1/31/2010

Historical Logging Books Reveal The Ancient Forest

Western red cedar over 2000 years old at Comox Lake, Wilmer Gold Collection, 1935

"In the big woods the snow still lies two feet deep and it makes you a little melancholy to think that these cold green depths will shortly be reduced to ruin by monsters of machinery. The towering logger with the movie-star face, who stands beside us on the flat car admits a pang of remorse at the prospect of denuding this green valley, but what can you do about it? No logging, no work for loggers."

- Bruce Hutchison in the Comox Argus, 1933

I like flipping through the pages of historical logging books. These are not naturalist books celebrating the beauty of the forest, but the stories and photographs contain inevitable glimpses of the big trees and the primordial forest.




The beauty was undoubtedly evident to the people that witnessed the dismantling of 10 000 years of evolution in the coastal forest.





Wagon road through centuries-old Douglas fir in Comox Valley, 1910.
Walter Gage photo, Courtenay & District Museum and Archives

Island Timber by Richard Somerset Mackie is a richly illustrated book about the logging of the coastal plain forest between Comox and Campbell River on Vancouver Island. It covers the period between 1900 and 1938, and spans logging technology from oxen and skid roads to locomotives and giant steam-powered skidders.

The author talked to the people that worked in the forest and their stories reveal a deep respect for the landscape. These were hard working men that worked with double-headed axes, picks, shovels, and wheelbarrows in the beginning. They built greased skid roads along which oxen, and later horses, dragged the massive logs to water for transport to mills.

With the advent of new technology like cross-cut saws, spar trees and steam-powered skidders, the pace picked up and the forest fell faster than ever before. Locomotives hauled it all away with an equal efficiency. Where people settled dynamite ripped enormous stumps from the ground to clear the way for farming.

Native communities have used the forests resources for thousands of years. Local native cultural practices center around the Western red cedar, or "long life maker". For eons it has supplied the people with everything. Huge dugout canoes are made from whole cedar logs. Cedar also finds use in longhouses, medicine, hats, and clothing. Culturally modified trees in the forest yield evidence of the coastal cedar-based societies.



How different things were when European loggers and land grabbers descended upon Vancouver Island in the 1800s. Whereas native peoples' impact was limited to what they needed in their communities, the newcomers' profit-motive knew no limits.


Early logging operations around Comox left some trees standing as they were not marketable at the time. Sometimes old-growth cedar was cut and simply left on the ground. Logging operators were after the biggest, knot-free Douglas firs that blanketed the coastal plain. And for a while, there were lots of them. Trees with diameters of seven feet across at breast height.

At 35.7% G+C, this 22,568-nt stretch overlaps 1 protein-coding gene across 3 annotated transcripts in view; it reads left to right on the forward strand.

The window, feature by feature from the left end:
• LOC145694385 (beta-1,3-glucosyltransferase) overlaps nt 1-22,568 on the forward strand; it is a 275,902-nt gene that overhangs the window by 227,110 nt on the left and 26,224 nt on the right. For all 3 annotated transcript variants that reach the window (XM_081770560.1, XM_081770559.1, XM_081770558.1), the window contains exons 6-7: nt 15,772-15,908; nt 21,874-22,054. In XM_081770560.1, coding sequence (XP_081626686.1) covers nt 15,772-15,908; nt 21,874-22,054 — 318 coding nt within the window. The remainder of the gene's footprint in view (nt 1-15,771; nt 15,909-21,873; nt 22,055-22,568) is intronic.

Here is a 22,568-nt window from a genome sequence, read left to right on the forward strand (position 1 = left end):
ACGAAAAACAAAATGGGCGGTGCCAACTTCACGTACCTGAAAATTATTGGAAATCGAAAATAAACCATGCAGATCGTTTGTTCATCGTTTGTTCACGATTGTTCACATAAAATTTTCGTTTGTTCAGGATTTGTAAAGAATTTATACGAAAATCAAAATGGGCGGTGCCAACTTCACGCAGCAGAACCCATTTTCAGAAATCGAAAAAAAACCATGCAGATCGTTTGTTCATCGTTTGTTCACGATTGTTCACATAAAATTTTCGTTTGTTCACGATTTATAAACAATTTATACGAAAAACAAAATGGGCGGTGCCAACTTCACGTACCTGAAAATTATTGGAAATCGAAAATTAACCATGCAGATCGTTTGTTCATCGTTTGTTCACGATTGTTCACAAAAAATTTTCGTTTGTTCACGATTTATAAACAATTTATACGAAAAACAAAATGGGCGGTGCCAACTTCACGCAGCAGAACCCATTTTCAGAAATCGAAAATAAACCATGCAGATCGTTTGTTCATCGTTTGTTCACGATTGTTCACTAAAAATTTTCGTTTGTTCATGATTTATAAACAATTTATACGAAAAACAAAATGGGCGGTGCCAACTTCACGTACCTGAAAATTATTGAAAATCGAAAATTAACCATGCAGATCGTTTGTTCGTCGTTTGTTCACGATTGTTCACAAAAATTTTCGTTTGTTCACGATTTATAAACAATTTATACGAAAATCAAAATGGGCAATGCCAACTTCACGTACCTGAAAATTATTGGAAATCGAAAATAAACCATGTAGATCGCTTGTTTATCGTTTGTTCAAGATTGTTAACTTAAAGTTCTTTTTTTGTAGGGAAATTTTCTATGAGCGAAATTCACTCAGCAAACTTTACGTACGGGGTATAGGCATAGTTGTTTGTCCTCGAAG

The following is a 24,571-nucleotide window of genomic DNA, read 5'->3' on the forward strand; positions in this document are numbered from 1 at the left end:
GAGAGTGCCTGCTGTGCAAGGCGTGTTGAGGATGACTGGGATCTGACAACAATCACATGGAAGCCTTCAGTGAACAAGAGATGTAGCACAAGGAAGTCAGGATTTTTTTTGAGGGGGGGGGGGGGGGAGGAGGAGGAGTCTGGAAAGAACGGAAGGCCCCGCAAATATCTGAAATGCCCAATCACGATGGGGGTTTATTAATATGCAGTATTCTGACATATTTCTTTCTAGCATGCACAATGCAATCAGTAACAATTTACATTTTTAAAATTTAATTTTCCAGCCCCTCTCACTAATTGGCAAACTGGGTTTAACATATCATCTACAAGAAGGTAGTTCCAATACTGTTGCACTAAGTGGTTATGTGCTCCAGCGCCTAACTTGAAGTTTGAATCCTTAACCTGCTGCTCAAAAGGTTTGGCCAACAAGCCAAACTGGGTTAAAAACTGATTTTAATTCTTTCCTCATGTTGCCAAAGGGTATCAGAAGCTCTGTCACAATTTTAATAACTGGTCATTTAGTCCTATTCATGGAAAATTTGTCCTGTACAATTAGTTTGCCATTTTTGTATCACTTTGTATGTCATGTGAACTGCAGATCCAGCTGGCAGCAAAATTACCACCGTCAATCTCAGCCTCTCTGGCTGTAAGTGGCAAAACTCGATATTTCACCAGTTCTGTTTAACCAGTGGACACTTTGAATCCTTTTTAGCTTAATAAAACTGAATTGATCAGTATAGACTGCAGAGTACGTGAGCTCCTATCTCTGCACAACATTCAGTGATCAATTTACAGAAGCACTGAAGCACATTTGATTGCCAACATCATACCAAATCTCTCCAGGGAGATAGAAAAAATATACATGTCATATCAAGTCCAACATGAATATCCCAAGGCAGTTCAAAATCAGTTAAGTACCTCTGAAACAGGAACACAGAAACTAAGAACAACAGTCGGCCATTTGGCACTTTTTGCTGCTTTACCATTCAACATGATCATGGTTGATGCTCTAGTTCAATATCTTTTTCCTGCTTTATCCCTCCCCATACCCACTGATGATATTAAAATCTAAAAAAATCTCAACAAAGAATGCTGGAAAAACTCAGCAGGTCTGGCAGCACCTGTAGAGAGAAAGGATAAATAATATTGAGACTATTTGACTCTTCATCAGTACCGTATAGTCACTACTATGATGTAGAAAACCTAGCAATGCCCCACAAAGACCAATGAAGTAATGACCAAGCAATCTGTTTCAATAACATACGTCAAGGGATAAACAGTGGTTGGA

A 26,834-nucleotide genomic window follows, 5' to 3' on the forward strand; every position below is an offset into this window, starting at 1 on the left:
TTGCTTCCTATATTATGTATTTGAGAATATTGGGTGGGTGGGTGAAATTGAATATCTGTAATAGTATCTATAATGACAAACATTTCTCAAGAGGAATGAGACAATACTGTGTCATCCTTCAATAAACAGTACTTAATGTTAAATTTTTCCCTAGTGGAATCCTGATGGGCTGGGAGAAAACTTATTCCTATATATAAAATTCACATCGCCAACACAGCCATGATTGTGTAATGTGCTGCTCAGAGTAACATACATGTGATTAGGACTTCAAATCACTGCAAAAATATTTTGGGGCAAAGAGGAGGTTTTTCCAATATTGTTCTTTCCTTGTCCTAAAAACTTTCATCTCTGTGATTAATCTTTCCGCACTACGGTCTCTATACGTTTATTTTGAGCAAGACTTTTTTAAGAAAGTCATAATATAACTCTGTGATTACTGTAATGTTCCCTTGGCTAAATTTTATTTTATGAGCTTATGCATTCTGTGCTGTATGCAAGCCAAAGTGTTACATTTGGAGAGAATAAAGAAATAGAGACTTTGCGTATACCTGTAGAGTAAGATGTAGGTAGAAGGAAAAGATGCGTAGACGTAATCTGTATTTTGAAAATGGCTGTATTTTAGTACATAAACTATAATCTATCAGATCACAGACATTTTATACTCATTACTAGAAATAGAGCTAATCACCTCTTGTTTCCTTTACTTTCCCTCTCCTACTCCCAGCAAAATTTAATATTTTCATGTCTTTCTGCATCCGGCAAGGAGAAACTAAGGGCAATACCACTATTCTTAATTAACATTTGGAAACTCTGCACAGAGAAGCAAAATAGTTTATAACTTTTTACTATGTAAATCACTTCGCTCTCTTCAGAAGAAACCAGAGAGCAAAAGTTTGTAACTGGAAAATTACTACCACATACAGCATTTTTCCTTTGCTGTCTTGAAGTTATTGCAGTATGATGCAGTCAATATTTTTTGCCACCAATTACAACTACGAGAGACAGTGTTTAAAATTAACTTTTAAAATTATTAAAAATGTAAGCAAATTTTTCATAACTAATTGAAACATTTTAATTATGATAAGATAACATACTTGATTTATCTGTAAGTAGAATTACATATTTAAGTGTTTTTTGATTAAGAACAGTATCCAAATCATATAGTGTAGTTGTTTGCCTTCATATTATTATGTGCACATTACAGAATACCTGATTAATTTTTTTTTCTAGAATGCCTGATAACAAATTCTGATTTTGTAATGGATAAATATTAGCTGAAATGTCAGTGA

Only the best trees were taken, including some of the biggest ever seen anywhere. De-limbing was time-consuming so the crowns of the trees were left on the forest floor. The crown portion of the tree could amount to 1/4 to 1/3 of the height of the tree.


Near the Oyster River, 1927 - Filberg Lodge & Park Association

The limb-free portion, or boles, were so large that some could be cut into 3, 4, or 5 forty foot logs. Rail flatbed cars often held a single tree in several bucked logs.








Ancient Douglas fir two miles from Comox, 1943. Mack Laing photo, B.C. Archives.


One has to marvel at the sheer scope of the job that lay before the men that first sought to exploit the forest for profit. Surveying, road and railroad building, falling, cutting, bucking, yarding and loading were all difficult, dangerous occupations. The forest did not yield easily. Many men were killed.




Vancouver Island lumber has been shipped all over the world for over one hundred years. It has built San Fransico piers more than once. British Columbia owes much of its early development to logging, but massive sacrifices were made. Such sacrifices continue today.


Ancient forest between Courtenay and Campbell River, 1918. By 1938 this forest was gone. - Courtenay & District Museum and Archives


Historical logging books provide us with evidence of a forest that few of us have ever seen. Such original forests still exist, but they are diminishing in size all the time. Will future logging books document that the last of Vancouver Island's entact wild forests were logged in the 2000s?



The big ones roll away north of Courtenay, 1912 - Vancouver Public Library


"Yes, more trees will grow, the valley will be green again some day, but it will never see giants like these. They are a thousand years old, these trees beside the little railway, five and six feet through at the butt, and over a hundred feet to their lowest branches. It will take ten centuries to replace them, and men will not wait that long again... The progress of the little locomotive up this narrow valley is the progress of man, most destructive of all animals, into the vanishing storehouse of nature." - Comox Argus, 1933

1 comment:

  1. Mackie taught me a lot about the stumps that infest the forest I live in today and how they got there. This is a lovely write up summarizing this book and the newspaper articles.

    ReplyDelete

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